Free nights are not really free with Marriott Bonvoy. That is because the hotel conglomerate allows individual hotels to tack on fees to award stays. But you’ve really got to watch for the hidden fees, as some travelers recently discovered at the Sheraton Puerto Rico.
“Bonvoy Rewards Service Fee” Was A Mistake, Says Marriott
View From The Wing notes that the Sheraton Puerto Rico Hotel & Casino had been tacking on two fees to Marriott Bonvoy redemptions:
- Destination Fee
- 18% of the daily rate for revenue guests or $30 per day on Bonvoy redemption stays
- Marriott Bonvoy Rewards Service Fee
- Another $3.30
Both fees are specious, but there a couple problems with the second fee in particular. First, it did not appear to be disclosed during initial booking. Second, it runs afoul of Marriott’s own terms and conditions (§3.2.e), which states that a Bonvoy redemption “includes…room tax/service charge.” Apparently not at the Sheraton Puerto Rico…
View From The Wing reached out to Marriott who responded initially that the hotel had removed the fee then added that it really was never a Bonvoy service fee at all, but was instead mislabeled taxes on the destination fee.
It is true that the tax on casino hotels in Puerto Rico is 11%, which is the $3.30.
Even so, it seems plausible that someone had to code in that label, doesn’t it? Plus, other hotels in Puerto Rico do not appear to be adding the same tax, even when charing a destination fee. More broadly, that fine line between a destination fee and prohibited “service charge” is so invisible I cannot see it.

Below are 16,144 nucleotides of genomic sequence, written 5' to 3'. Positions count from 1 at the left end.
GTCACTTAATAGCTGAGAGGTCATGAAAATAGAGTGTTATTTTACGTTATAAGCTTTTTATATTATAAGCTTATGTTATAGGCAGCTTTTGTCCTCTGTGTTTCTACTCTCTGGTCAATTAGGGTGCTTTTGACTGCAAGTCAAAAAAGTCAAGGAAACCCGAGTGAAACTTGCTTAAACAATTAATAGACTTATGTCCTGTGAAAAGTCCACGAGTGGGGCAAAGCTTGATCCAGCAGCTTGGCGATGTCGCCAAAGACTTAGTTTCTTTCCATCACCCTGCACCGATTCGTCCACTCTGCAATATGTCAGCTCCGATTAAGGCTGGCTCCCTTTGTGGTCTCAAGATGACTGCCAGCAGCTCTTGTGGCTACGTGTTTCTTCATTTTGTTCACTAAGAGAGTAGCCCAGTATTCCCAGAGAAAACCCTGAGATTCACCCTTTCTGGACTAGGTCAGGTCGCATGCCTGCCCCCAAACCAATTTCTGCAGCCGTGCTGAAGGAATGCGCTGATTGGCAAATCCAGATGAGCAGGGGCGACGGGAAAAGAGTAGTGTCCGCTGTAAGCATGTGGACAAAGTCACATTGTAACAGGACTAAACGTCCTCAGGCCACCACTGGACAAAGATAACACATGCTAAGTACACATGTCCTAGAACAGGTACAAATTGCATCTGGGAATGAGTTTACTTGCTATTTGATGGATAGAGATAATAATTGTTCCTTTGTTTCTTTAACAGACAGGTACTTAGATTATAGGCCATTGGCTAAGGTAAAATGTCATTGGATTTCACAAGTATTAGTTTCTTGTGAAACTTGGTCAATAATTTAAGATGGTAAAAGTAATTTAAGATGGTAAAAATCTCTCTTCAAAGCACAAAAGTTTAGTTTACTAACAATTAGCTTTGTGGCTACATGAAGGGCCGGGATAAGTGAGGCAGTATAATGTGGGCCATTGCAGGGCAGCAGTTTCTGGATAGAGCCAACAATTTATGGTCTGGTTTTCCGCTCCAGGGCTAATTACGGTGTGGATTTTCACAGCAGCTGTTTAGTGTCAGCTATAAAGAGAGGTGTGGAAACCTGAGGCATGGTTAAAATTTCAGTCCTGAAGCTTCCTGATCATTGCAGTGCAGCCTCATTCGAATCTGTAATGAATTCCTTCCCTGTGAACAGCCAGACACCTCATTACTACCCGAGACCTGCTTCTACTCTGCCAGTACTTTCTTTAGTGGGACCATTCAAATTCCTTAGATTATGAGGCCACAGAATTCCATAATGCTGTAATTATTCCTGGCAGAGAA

The takeaway is that you should watch your folio closely for unintended charges and bogus fees. And the taxes on top of fees for “free” stays is really getting burdensome and a problem that goes beyond just Marriott.
I find it difficult to believe this was an innocent mistake – why label government taxes a “service fee?” Why create a billing code that doesn’t otherwise exist? Even so, while the problem may be resolved at the Sheraton Puerto Rico, the issue of hidden fees remain a big problem and a blight on the U.S. hotel industry.
As I’ve argued for over a decade, it is time to mandate all-in pricing for hotels and resorts so that consumers immediately understand the price they are actually being asked to pay for their stay.
image: Sheraton Puerto Rico
Marriott has lost all creditability and goodwill among its members. I don’t believe anything they say until I prove it either way during a stay in real-time.
Mislabeled. They meant to label it “Nickle and Dime Courtesy Fee” instead.
Those wacky people at Marriott, what will they think of next?
There is a very easy fix for these scam fees. Simply do not stay at those properties. If they have zero guests they will definitely rethink their scam tactics.
That only works if (1) these are disclosed at the time of booking and (2) people pay attention. The entire point of these kinds of charges is to avoid getting noticed and take advantage of less-than-savvy consumers. The better solution is legislation requiring Matt’s suggestion.
For the sake of argument, if the hotel is required to charge an 11% tax but the Sheraton has been collecting the tax as a fee on point redemptions that means the hotel has conceivably not paid the taxes due to the government. It’s worth noting that none of the other hotels, Marriott and Hyatt, appear to be charging an 11% tax in addition to all the other taxes and fees.
The fees are for the enormous privilege of having the biggest casino on the island.
This is the same hotel that cancelled our reservation, never notified us, and then claimed it was our responsibility to double check we were still booked on a routine basis… What?
I only found out they cancelled our reservation when I called about something else and they couldn’t find me in their system. This place is awful at best and scammers at worst.
Sadly, this property is managed directly by Marriott, not a rogue franchisee. I criticize Marriott a lot but 95% of the problems are at properties managed by the franchisee or the franchisee’s operator.
When its available I book at that hotel a rate that has a daily resort credit. One time during check in they changed the rate to one with breakfast and insisted that it was better for me. I dont know why they did that but it appears this prooerty likes to play games.